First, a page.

My next feast is a bouquet of bluebells near a creek. I eat both leaves and flowers. As I hike, I chew on osha greens. They taste like celery and create a mouth-tingling sensation that cleans my mouth of bacteria. I gather plantain seed stalks growing on the edges of a dirt road for my staple food for the day. I eat the seeds when they are green and brown. The green seeds chew easily and taste like a nutty vegetable. The brown seeds I chew well knowing the mucilaginous paste will support my digestion. For dinner I eat flowers: harebells, mustard, fireweed, clover and bluebells.
Day four I feast on hundreds of strawberries. I lay myself prostrate to the strawberry goddess. I have a hard time hiking because the patches kept coming. I also indulge on three different species of gooseberries and discover a special treat of a few bilberries. I find two prime king bolete mushrooms and eat them raw. The stems are so juicy because of all the rain, that I prefer them over the caps. I lick some fresh sap off a pine tree that had recently been struck by lightening. I give the tree my appreciation and love. As I move through the forest, spontaneous songs emerge and become mantras for my journey.
This afternoon I enjoy the subtle licorice flavor of sweet cicely and roseroot, a high alpine succulent, which in the past I didn’t prefer, but now pleases my palate. When I bring salty crackers or sweet bars, the flavors of the wild plants don’t taste as good in comparison. When I am eating only what’s here, the flavors come alive.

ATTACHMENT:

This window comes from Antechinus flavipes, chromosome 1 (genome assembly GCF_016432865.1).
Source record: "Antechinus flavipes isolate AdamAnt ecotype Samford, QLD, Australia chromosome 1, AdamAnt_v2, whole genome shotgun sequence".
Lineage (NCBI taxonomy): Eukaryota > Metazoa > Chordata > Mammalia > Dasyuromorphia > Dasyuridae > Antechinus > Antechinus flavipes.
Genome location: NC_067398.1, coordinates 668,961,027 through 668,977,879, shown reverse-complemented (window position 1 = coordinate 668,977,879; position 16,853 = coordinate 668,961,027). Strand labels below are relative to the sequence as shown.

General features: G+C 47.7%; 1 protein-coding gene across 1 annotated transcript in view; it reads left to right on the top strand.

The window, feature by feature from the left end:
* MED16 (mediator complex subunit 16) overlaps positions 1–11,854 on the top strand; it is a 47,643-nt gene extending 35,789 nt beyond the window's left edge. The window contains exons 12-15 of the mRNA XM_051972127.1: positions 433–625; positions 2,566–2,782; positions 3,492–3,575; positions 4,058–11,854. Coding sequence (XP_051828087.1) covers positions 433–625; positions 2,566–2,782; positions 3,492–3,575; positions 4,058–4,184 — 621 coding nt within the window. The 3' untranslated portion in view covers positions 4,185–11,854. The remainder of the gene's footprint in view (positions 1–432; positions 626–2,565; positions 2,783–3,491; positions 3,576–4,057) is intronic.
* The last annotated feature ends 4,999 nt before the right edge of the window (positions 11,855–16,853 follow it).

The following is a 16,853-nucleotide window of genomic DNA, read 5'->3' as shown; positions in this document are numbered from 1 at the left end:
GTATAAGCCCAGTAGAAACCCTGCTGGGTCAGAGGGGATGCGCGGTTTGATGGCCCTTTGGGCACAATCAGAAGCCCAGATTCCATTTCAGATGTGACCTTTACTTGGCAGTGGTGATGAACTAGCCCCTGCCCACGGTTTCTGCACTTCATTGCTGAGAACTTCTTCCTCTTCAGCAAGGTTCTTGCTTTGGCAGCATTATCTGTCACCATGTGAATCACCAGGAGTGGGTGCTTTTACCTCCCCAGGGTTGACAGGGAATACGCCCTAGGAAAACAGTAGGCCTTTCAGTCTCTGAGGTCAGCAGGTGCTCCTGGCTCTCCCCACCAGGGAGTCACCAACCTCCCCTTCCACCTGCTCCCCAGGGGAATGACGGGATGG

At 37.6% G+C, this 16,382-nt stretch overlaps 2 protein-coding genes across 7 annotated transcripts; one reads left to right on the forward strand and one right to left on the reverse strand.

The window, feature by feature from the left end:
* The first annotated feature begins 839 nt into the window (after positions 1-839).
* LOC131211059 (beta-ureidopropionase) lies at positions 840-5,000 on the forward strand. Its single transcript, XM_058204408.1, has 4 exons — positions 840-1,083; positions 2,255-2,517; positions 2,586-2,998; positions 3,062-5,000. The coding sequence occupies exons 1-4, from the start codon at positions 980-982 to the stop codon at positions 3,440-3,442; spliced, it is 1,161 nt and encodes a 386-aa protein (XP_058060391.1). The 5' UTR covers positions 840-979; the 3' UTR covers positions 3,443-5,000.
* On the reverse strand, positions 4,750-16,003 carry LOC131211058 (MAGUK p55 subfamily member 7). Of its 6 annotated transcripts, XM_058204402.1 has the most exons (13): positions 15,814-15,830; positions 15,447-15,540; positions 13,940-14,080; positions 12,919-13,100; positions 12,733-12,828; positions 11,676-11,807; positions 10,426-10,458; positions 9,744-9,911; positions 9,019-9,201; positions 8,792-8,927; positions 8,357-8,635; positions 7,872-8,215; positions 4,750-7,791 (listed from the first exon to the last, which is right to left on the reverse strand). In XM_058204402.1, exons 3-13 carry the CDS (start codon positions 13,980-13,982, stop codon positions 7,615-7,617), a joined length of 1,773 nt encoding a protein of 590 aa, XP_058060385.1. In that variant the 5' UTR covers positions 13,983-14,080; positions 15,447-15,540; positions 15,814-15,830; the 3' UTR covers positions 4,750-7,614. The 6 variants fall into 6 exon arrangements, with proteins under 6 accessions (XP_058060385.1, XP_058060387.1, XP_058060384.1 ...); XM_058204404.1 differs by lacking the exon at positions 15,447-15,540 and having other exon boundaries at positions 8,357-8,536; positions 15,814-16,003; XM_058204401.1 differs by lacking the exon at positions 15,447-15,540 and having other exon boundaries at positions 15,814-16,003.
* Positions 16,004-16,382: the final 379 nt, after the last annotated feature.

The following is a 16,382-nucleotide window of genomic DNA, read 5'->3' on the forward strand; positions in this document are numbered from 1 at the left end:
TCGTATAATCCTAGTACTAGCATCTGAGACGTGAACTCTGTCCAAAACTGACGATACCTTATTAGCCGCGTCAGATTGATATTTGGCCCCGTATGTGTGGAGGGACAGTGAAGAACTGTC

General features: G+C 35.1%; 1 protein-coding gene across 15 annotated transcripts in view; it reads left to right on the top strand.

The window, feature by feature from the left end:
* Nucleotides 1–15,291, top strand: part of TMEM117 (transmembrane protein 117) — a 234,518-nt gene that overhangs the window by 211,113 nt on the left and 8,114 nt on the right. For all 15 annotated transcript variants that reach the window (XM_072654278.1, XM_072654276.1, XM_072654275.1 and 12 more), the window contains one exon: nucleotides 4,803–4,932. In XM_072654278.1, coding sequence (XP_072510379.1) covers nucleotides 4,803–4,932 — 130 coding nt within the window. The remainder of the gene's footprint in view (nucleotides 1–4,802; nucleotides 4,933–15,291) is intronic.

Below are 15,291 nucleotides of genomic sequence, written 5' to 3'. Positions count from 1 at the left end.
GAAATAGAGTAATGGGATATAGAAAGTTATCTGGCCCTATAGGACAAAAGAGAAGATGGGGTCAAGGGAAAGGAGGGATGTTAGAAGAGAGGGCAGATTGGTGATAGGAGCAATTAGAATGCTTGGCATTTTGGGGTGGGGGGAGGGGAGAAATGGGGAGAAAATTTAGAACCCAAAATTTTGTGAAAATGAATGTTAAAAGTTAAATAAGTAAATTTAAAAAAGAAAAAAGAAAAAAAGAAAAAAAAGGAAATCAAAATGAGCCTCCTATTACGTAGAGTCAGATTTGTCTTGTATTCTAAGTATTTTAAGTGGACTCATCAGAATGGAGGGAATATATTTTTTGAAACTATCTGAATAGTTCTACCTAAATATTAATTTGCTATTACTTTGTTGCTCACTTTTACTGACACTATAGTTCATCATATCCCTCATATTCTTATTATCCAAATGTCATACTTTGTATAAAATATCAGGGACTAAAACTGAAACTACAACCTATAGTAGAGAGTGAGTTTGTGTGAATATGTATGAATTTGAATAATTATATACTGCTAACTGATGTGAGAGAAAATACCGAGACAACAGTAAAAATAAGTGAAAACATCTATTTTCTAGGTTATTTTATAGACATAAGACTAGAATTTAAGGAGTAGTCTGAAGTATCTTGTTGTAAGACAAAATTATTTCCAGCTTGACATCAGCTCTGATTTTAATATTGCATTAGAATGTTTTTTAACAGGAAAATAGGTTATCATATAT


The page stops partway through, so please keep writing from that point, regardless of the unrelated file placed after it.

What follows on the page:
One morning I rise before sunrise and come upon a herd of elk resting in a meadow. I attempt to sneak past them, but they catch my movements and disperse into the forest. Later, a young bear lopes towards me 20 feet down on the lower trail of a switchback. He sees me and disappears into the bushes. After wearing the same wool T-shirt for five days, I lay it out to dry after a rainstorm. I sit nearby journaling on a few scraps of paper. In the meantime, a chipmunk eats a hole in my shirt the size of a large pancake. The salts from my sweat are too tempting. This reminds me how nature is a resilient opportunist.
My days continue with long miles and multiple mountain passes to cross. The berries are far in between and I have to keep moving to make the passes before the storms prevent my travels. Luckily, wild food is potent and a little goes a long way, especially when eating directly from earth to mouth.
As I travel, I find myself meditating on the question “Where do we get our energy from?” I realize I gain energy from so many sources like doing what I love, breathing, laying on the earth, sunrises and sunsets, swimming in cold water, and gratitude. I feel a sense of freedom knowing I can open myself to myriad other nutrient sources that give energy needed to traverse the mountains when the food is minimal.
My co-worker from Turtle Lake Refuge joins me on the final day and a half of my journey and we make our way over the last passes and drop into the Telluride valley. We harvest a bounty of mushrooms, berries and greens to share at the festival. Although I will miss the spaciousness of the wild time, I am excited to visit the farmers market for a local peach and re-embrace the charms of civilization.